Quebec expands monkeypox vaccination efforts as virus continues to spread

With 132 confirmed cases in Quebec, the province’s public health director says the spread of monkeypox is slowly progressing every day and now vaccination efforts are expanding to men have sex with other men in Montreal.

Outbreak traced to late-April superspreader event that led to several anonymous transmissions

Quebec's interim director of public health, Dr. Luc Boileau, right, listens while Dr. Mylène Drouin, Montreal's public health director, outlines the situation in the city. (CBC)

With 132 confirmed cases in Quebec, the province's interim director of public health says the spread of monkeypox is slowly progressing every day and now vaccination efforts are expanding to men who expect to have sexual contact with other men in Montreal this summer.

Quebec has 40,000 doses of the vaccine and Montreal officials expect 25,000 doses will cover the target population in the city.

"There are certainly cases we haven't seen because it is an insidious disease that doesn't show many symptoms," said Dr. Luc Boileau during a news conference Monday.

Montreal's public health director, Dr. Mylène Drouin, said the city is the epicentre of the North American outbreak.

So far, more than 3,000 vaccine doses have been administered, with officials focusing on those who may have been exposed to the virus. Now, the vaccine is available to any man who may have sex with other men in the coming months, said Drouin.

"By enlarging the vaccination, we are trying to prevent the spread, knowing that we will have visitors, we will have different events, that will put people at risk," she said. 

"I don't know that we can have zero cases, but we think we can at least manage the current outbreak and minimize the number of new cases."

Superspreader event in Montreal

It is believed a traveller attended an event — now considered a superspreader event — in Montreal at the end of April and that led to transmission in the community, with cases cropping up in May, she explained.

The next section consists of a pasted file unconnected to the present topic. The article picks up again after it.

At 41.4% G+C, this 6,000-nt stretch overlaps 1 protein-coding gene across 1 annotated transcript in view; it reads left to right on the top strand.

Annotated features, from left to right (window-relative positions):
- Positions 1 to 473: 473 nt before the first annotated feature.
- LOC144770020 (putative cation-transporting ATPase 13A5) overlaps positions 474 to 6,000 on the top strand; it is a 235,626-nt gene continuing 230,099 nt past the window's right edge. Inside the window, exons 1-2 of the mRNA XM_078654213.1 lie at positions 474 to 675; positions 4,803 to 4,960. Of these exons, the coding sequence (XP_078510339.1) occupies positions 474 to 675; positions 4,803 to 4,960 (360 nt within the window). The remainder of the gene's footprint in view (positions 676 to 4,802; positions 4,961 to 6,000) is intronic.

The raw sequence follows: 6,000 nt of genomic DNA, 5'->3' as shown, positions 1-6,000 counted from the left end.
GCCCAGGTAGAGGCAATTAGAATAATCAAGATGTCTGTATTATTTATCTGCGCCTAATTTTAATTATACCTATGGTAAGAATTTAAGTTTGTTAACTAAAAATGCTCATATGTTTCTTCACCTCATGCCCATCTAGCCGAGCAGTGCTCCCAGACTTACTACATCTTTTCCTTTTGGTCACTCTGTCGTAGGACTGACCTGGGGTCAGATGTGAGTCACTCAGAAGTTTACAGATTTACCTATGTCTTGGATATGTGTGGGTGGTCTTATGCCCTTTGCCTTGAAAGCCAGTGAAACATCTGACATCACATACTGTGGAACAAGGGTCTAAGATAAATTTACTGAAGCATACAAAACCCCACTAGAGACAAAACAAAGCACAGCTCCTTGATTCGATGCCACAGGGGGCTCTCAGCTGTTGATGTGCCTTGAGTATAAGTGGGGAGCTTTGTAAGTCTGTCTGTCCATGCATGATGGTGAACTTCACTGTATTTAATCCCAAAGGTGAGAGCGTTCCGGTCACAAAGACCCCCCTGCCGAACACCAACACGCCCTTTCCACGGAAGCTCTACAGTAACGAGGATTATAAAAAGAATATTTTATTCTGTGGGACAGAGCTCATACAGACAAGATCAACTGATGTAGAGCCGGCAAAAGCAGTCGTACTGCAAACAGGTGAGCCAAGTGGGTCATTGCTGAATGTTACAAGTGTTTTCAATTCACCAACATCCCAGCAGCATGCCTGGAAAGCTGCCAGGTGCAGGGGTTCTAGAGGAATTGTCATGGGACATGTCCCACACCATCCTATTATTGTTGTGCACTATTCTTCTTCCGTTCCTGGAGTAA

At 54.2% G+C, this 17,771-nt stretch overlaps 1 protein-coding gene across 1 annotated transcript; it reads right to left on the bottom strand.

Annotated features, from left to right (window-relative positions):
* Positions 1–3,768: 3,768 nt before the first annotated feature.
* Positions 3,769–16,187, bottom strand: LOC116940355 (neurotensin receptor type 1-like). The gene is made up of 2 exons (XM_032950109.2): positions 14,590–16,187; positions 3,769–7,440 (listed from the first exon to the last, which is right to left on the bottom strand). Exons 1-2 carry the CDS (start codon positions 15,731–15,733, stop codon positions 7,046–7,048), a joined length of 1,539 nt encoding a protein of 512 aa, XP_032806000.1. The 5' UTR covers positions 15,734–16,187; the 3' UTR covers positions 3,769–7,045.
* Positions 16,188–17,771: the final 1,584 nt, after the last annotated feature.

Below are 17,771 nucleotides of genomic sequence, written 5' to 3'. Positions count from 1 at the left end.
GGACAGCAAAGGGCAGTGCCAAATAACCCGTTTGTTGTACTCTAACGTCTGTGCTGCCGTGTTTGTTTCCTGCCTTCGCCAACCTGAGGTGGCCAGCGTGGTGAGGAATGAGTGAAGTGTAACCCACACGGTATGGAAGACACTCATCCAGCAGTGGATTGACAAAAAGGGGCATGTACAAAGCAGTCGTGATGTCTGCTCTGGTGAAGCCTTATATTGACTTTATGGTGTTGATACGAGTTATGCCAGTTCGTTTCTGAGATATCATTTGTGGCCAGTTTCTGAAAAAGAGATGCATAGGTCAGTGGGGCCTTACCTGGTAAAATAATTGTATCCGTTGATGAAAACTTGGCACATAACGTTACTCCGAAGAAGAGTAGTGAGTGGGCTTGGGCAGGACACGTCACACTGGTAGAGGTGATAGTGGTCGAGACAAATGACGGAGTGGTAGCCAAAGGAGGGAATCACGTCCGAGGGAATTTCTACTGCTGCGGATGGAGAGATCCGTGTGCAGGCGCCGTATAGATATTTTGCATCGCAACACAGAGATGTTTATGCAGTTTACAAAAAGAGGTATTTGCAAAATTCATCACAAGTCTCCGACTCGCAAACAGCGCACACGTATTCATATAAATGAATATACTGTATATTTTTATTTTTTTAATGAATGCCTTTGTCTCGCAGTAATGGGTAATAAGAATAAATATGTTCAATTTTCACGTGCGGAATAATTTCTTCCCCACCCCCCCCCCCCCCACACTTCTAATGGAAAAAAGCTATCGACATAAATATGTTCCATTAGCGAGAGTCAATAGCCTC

That superspreader event happened around the same time as other outbreaks developed in several European cities, she noted.

The fact that there are many anonymous contacts stemming from this event makes it harder to track down potential transmissions and contain the disease, Drouin said.

So far, 126 cases have been investigated in Montreal and there were three hospitalizations. Currently, there are no patients in hospital and most cases are not severe, she said.

Drouin said 100 per cent of the cases in Montreal are men, and most had sexual contact with other men. She said the disease is largely spreading through prolonged, intimate, skin-to-skin contact.

"Currently we have an outbreak that is really focused on a specific community," she said.

"For the general population, we are not seeing new chains of transmission that could link to other groups of the population."

This is similar to what Canada's chief public health officer, Dr. Theresa Tam, said late last week.

She said all of the patients are males between the ages of 20 and 63, and the majority of them had sexual contact with other men, but she stressed that the infection can spread to anyone who is exposed through close contact with an infected person or contaminated objects.

WHO discussing monkeypox situation

The World Health Organization will convene an emergency committee next week to discuss monkeypox, as globally there have been 1,600 confirmed and 1,500 suspected cases of monkeypox this year and 72 deaths in 39 countries, including those where the virus usually spreads. Monkeypox is endemic in parts of Africa. 

Boileau said public health is working to address the issue in Montreal and the rest of Quebec.

"We have made a lot of interventions, in particular here in Montreal," said Boileau.

According to Quebec public health, monkeypox can spread from the onset of symptoms until the scabs covering the skin lesions have fallen off and a healthy layer of skin has formed. The incubation period is usually week or less, but can last up to 21 days.

In most cases, the illness resolves on its own in two to four weeks and complications are rare, the health agency says, and high-risk contacts may get vaccinated with a single dose within four days of exposure.


Isaac Olson


Isaac Olson is a journalist with CBC Montreal. He worked largely as a newspaper reporter and photographer for 15 years before joining CBC in the spring of 2018.